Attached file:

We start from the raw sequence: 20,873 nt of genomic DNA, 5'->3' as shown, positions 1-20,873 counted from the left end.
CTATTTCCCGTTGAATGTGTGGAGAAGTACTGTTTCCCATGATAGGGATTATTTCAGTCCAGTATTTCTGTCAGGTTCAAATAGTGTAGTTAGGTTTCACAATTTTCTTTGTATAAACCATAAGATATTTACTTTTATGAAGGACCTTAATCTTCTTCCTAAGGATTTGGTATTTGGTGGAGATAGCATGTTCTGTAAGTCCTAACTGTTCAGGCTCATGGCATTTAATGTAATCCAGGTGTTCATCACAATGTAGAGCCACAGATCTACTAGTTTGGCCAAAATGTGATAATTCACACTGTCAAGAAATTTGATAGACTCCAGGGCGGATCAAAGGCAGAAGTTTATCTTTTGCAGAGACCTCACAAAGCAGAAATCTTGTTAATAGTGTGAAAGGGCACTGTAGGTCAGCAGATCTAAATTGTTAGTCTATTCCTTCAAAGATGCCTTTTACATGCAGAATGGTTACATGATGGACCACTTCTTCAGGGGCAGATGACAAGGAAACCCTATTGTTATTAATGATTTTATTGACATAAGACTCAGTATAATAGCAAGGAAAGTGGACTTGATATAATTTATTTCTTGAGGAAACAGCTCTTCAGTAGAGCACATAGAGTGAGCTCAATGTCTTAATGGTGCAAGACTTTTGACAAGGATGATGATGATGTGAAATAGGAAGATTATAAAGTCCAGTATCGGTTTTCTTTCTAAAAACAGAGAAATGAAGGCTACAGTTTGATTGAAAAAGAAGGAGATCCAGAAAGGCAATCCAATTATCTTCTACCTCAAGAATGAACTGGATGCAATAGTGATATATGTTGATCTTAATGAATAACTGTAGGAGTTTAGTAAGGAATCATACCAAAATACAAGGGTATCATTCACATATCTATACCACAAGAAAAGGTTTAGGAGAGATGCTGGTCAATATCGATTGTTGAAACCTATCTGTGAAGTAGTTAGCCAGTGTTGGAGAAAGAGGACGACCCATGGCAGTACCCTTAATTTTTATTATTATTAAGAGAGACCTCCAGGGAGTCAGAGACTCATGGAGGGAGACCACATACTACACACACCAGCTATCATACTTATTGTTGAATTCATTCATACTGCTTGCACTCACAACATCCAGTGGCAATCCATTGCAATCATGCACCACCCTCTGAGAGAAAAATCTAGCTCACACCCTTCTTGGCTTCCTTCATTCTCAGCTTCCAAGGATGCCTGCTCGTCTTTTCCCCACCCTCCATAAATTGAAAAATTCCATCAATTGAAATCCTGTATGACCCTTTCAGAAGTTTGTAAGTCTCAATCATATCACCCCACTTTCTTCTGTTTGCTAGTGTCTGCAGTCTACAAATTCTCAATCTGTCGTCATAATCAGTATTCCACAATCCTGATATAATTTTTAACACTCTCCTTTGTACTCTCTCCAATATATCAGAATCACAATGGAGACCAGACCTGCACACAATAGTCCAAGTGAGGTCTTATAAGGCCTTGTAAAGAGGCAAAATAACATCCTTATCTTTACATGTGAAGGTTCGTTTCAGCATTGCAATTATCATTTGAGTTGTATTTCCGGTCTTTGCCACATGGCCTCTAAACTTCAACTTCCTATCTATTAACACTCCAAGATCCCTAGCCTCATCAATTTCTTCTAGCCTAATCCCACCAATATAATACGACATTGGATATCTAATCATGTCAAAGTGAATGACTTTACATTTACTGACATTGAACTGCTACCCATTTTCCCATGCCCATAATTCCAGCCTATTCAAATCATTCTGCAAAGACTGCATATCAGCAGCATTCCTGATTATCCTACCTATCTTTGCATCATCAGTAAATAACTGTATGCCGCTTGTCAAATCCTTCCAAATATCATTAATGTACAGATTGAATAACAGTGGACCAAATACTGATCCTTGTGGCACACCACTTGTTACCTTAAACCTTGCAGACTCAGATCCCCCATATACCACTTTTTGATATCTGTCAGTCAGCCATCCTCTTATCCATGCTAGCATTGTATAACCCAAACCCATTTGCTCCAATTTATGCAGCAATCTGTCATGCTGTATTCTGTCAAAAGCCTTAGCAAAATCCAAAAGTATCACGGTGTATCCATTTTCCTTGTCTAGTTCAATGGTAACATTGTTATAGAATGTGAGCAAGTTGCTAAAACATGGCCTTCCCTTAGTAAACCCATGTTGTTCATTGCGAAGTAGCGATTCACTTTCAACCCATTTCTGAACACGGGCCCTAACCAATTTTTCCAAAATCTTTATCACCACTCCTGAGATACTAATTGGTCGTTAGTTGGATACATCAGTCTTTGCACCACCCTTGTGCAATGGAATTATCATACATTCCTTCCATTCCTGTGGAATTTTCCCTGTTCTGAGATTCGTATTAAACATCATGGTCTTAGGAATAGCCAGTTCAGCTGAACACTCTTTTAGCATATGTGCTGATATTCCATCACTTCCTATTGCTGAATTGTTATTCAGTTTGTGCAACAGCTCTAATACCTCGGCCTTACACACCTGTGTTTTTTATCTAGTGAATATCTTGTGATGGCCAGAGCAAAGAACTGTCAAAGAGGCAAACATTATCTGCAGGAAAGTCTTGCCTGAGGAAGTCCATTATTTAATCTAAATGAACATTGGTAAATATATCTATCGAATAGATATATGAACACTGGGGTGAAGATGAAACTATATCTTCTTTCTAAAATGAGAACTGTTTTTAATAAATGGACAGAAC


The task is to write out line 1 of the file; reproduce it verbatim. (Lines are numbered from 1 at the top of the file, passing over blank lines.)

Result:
We start from the raw sequence: 20,873 nt of genomic DNA, 5'->3' as shown, positions 1-20,873 counted from the left end.